Typically, most senior citizens have their estate planning in place. That likely includes a will, healthcare proxies, financial powers of attorney and insurance policies – among others. The family is more confident with the long term planning for Mom and Dad and life falls into a predictable pattern. But what happens after estate planning, especially as seniors become elderly? What are Mom’s days like and is there anything she’s doing – or not doing – that could affect her physical health? This week, we look a bit beyond the estate plan and offer a few strategies for staving off loneliness, depression and other health considerations that can help them age in place comfortably.
It’s no secret that with the elderly, isolation is a big threat. A healthy social life leads to a healthy emotional state. In fact, numerous studies have shown that socially isolated seniors have a shorter life expectancy. Worse, isolation among aging seniors is common and experts believe it will continue to increase as we begin to live longer. Seniors who live at home rather than senior communities are a staggering 43 percent more likely to become socially isolated.
Most states now have Home and Community Based Services (HCBS) Waivers. These waivers provide assistance for qualified individuals who wish to avoid nursing homes and remain living at home. For example, many of the waivers pay for home modifications to increase an individual’s ability to live independently. Each state has different waivers with different eligibility requirements and benefits and you can see a complete list of Medicaid Waivers that help with home modifications here.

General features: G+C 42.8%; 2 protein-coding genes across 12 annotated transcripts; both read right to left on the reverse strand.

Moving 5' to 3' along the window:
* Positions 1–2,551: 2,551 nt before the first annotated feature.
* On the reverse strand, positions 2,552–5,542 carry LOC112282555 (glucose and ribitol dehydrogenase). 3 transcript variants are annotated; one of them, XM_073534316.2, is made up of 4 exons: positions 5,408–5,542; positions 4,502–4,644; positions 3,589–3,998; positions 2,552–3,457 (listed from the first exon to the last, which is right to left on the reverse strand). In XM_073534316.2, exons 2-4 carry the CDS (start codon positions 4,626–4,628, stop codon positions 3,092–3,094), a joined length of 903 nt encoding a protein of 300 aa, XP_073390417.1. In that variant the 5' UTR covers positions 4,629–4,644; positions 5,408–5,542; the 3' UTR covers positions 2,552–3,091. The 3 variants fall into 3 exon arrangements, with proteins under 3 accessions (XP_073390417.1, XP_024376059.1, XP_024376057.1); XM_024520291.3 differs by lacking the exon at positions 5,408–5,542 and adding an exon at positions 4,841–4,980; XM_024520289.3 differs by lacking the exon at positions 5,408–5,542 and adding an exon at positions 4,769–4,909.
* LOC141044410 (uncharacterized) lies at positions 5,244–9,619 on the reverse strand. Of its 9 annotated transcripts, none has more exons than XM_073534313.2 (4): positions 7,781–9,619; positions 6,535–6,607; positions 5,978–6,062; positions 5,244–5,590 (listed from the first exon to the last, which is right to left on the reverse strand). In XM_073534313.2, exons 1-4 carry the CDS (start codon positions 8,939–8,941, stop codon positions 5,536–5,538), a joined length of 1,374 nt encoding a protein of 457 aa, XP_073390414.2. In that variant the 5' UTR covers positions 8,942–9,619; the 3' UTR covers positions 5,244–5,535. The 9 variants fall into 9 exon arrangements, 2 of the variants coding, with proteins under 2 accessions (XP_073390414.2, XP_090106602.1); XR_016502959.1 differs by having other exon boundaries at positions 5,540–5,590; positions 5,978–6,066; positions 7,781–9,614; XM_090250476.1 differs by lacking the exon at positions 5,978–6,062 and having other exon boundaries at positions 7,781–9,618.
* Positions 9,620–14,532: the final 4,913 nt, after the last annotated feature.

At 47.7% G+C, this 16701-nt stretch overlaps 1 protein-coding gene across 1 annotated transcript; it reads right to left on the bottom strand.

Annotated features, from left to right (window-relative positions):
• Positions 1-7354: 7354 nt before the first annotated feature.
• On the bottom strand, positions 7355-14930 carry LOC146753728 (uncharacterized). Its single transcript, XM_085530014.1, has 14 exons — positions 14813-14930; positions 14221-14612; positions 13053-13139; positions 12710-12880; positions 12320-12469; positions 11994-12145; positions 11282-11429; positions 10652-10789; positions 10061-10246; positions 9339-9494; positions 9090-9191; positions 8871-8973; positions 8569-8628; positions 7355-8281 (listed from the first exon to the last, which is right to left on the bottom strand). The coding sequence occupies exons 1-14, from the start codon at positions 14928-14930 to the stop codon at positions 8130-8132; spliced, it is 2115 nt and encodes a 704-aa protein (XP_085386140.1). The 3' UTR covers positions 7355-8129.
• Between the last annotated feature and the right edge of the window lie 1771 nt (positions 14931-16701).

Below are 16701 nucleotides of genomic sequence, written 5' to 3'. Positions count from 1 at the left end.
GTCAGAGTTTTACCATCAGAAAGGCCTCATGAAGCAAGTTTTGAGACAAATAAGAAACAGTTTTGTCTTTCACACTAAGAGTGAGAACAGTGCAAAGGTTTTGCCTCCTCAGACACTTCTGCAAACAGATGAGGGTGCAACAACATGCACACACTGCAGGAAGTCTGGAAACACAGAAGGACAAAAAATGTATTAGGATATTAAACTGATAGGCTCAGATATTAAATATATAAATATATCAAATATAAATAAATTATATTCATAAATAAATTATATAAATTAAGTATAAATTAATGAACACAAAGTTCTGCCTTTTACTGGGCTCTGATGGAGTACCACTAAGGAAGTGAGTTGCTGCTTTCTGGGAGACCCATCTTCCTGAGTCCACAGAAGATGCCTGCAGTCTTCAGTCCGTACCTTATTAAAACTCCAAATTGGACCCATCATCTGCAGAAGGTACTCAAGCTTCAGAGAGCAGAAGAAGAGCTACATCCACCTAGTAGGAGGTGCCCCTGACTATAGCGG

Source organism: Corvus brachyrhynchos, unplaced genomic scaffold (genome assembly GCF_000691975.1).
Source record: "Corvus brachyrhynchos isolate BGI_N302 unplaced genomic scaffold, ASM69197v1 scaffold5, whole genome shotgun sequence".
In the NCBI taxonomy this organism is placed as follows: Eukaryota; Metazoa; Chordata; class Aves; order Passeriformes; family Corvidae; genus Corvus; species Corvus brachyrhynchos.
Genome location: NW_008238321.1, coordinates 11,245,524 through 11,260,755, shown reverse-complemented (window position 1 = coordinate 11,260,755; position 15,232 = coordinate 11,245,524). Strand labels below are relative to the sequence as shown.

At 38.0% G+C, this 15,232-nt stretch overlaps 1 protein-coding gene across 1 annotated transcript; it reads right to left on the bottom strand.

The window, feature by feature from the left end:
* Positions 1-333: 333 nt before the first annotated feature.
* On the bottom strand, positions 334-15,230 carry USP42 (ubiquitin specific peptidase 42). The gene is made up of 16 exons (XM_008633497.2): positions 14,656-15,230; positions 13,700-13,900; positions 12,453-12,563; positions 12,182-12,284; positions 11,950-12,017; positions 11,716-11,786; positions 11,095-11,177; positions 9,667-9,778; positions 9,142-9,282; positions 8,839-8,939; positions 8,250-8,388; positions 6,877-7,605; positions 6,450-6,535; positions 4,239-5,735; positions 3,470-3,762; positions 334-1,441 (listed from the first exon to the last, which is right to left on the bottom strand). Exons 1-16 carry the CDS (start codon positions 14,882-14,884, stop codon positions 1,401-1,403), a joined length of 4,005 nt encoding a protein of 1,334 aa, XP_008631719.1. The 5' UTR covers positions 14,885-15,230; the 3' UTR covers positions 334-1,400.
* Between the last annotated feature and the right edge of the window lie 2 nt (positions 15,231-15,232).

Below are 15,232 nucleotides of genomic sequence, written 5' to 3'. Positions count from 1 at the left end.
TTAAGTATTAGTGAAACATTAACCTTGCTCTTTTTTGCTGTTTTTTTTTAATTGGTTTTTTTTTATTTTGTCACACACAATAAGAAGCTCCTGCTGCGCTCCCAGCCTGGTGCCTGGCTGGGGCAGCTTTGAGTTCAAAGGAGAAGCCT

Money Follows the Person
Another program, Money Follows the Person, can also be advantageous for families concerned about their aging loved ones. This program is designed to move elderly Medicaid participants out of nursing homes and into the homes of their families or the community. Note that this particular program does not provide individuals with financial grants to aid in their transition. Instead, it provides states with grants so they can develop Money Follows the Person programs.
These programs use Medicaid resources that are already in place, including the HCBS waivers noted above. They assist individuals in managing their care outside of a nursing home via federal funds, which are also put toward the development of new services designed to help individuals with the transition such as housing coordination, case management and even tele-health services.
Note: Ohio is one of the states that participates.
Efforts to Age in Place With Fewer Worries
Remember that a sense of purpose, hobbies or even volunteering within the community are all important elements for preventing social isolation. Attending church, becoming part of a book club and even volunteering at their local voting precincts during election season are all ways many of our aging loved ones stave off isolation and depression.
To learn more about qualifying for Medicaid, as well as qualifying for any of the available solutions that are part of the Medicaid program, contact The Zimmer Law Firm today.